The Last of Us: American Dreams Spills Little About Ellie’s History
Filling in the back stories of video game narratives has become big business in the last decade or two, with lots of supplemental material appearing in the periphery of game releases to entice players to spend a few more bucks.
One thing that games do exceedingly well is build huge worlds, in which it’s possible for multiple stories to take place. The idea of immersive narratives can mean that fans of a game get very invested, and might seek out novels, movies and comic books that further expand on game stories — often with mixed results.
One of the biggest story driven games of the year, The Last of Us, leaves ample room for extra material that can further flesh out the world in which it takes place, and the backstories of its protagonist characters. The Last of Us: American Dreams, a four-part comic book arc from Dark Horse Comics, looks to do exactly that, focusing on what happened to the non-player character Ellie in the near past before she meets up with player character Joel.
Where “American Dreams” breaks down — and it does, rather quickly — is in telling a story in the game world that actually sheds light on that world, or on the characters players care about. The comics might show a little bit of what happened to Ellie before the events of the game, but it’s utterly lacking in showing us anything new about her as a person. What we end up with is an origin story of sorts for Ellie, which explains how she came to meet certain characters — information no one really needs. And it fails to give us any information that we might want, like deeper looks into who Ellie is or what life in the Boston Quarantine Zone might actually be like.
“American Dreams” starts with Ellie’s transfer to the military academy in the Boston Quarantine Zone, which is where she was more or less up until the events of The Last of Us. Ellie’s some degree younger in the comic than in the game, and perhaps more reserved than her foul-mouthed future self. She sees her life laid out before her: School, mandatory military service, and not much else. An existence of taking orders seems to be all she has to look forward to.
It’s at the academy that Ellie meets Riley, another girl who carries a rebellious spirit and who teaches Ellie a few things about life in the QZ. Astute players of The Last of Us will remember Ellie mentioning Riley at the end of the game: this is the girl with whom Ellie was bit by the infected just before the start of the game’s events. Ellie survived; Riley didn’t.
“American Dreams” tells the story of how Ellie and Riley meet and become friends, but not much else of substance. Riley herself is an engaging character, bent on escaping the military academy to join the paramilitary resistance group known as the Fireflies, and the narrative is generally concerned with the girls’ friendship. There are a few insights to be gleaned, or that are at least implied, about Ellie’s development as a person because of her friendship with Riley, but they’re fairly minor. Riley is more outspoken and adventurous than Ellie, and it stands to reason that Riley’s influence helps bring about the character players interact with in the game. Okay, uh … great.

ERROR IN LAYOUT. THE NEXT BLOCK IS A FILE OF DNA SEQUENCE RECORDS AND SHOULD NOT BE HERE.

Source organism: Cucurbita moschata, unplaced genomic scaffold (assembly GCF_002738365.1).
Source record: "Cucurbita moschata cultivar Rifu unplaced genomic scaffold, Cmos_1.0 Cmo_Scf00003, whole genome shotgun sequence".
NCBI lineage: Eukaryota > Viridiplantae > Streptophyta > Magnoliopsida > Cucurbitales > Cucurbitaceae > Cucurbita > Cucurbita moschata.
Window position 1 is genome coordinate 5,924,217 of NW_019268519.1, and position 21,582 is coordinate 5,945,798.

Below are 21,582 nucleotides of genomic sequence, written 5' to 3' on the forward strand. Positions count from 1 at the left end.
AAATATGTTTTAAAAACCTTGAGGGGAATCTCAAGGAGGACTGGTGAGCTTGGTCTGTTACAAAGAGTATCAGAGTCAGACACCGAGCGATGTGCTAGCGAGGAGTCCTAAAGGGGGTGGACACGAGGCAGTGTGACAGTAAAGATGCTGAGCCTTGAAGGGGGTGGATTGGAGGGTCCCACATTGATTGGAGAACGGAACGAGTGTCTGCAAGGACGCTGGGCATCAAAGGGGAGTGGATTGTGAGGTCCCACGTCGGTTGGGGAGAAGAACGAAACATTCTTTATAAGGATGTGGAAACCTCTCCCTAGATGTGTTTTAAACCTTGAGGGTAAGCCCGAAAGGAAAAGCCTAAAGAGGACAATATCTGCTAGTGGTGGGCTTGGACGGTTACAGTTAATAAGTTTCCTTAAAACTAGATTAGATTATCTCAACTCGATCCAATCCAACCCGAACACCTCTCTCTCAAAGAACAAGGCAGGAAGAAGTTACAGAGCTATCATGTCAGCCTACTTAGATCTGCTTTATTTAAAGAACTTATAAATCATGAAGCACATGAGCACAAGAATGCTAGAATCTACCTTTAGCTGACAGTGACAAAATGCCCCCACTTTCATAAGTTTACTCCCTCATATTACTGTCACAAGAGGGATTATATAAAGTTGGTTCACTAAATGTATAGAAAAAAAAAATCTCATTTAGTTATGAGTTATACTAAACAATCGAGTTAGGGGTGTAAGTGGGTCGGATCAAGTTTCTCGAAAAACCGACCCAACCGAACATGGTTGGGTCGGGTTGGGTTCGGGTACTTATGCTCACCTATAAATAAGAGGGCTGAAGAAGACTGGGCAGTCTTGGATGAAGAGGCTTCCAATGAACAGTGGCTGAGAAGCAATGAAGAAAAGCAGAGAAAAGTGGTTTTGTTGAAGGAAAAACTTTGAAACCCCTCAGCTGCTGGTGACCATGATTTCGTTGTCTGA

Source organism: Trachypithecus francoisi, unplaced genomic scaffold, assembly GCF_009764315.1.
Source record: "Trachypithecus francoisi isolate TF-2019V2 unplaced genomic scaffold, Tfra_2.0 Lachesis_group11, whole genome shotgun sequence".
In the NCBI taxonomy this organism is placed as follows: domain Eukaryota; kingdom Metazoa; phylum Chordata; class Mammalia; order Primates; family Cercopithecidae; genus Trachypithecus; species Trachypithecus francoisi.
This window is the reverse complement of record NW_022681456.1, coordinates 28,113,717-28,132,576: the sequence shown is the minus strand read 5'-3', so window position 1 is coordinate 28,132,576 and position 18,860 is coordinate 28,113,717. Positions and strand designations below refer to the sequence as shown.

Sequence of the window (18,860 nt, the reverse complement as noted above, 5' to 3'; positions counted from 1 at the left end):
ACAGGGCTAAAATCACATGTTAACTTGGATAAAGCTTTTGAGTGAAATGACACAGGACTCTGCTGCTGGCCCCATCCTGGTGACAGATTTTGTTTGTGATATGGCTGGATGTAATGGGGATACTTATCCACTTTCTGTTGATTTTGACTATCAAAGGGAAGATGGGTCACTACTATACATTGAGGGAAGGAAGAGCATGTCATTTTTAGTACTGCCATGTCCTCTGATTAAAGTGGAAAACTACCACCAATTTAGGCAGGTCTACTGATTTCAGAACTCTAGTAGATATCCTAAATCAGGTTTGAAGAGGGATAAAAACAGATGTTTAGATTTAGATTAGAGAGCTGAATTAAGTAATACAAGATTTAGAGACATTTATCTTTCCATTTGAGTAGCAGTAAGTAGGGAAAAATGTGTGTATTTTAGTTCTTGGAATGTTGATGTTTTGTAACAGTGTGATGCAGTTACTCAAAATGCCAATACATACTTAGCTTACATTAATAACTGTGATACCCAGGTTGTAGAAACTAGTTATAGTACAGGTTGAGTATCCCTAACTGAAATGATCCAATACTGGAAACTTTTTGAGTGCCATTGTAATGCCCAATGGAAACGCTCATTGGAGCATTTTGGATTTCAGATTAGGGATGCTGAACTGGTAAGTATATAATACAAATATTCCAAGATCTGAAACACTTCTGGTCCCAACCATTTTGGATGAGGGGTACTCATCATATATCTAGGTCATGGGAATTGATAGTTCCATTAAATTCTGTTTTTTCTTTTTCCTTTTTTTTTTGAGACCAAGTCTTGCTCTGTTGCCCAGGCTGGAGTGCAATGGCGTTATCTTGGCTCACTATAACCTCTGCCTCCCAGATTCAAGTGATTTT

What “American Dreams” doesn’t show is the story of Ellie’s infection or Riley’s death, although it seems to feint like it might. Instead, the narrative is pretty thin in terms of information that really links strongly with the game’s story. Ellie meets Riley, a character who never appears in the game: hijinks ensue; we briefly see the Fireflies and get a sense that they’re not all they’re cracked up to be (which is apparent when playing the game, too); and the comic ends.
So despite four books and the license for The Last of Us, “American Dreams” doesn’t really ever end up expanding much on the story at all. Maybe that’s a result of what these tie-in stories are like — after all, the comic can’t go too far in revealing information that’s in the game because of spoilers, it can’t upstage the game, and it can’t provide readers with anything story-wise that might make them decide to skip the game. That’s a recipe for a pretty thin story, really, and that’s exactly what “American Dreams” ends up being — although it manages to be otherwise engaging and carry a few horror-styled thrills, not unlike The Last of Us itself.
If you’re a die-hard fan of The Last of Us and its story, well — “American Dreams” is more of it, and does have a few moments. There’s a little more of both Ellie and the world of the infected to dive into here, and the comics are relatively cheap: you can snag all four in digital form for less than $15.
But most players, even those who really enjoyed The Last of Us, won’t find much in the comics that really justifies the expense unless they’re also big comic book fans. There’s precious little new information or insight available in their pages, and there are many much more interesting stories in the game itself.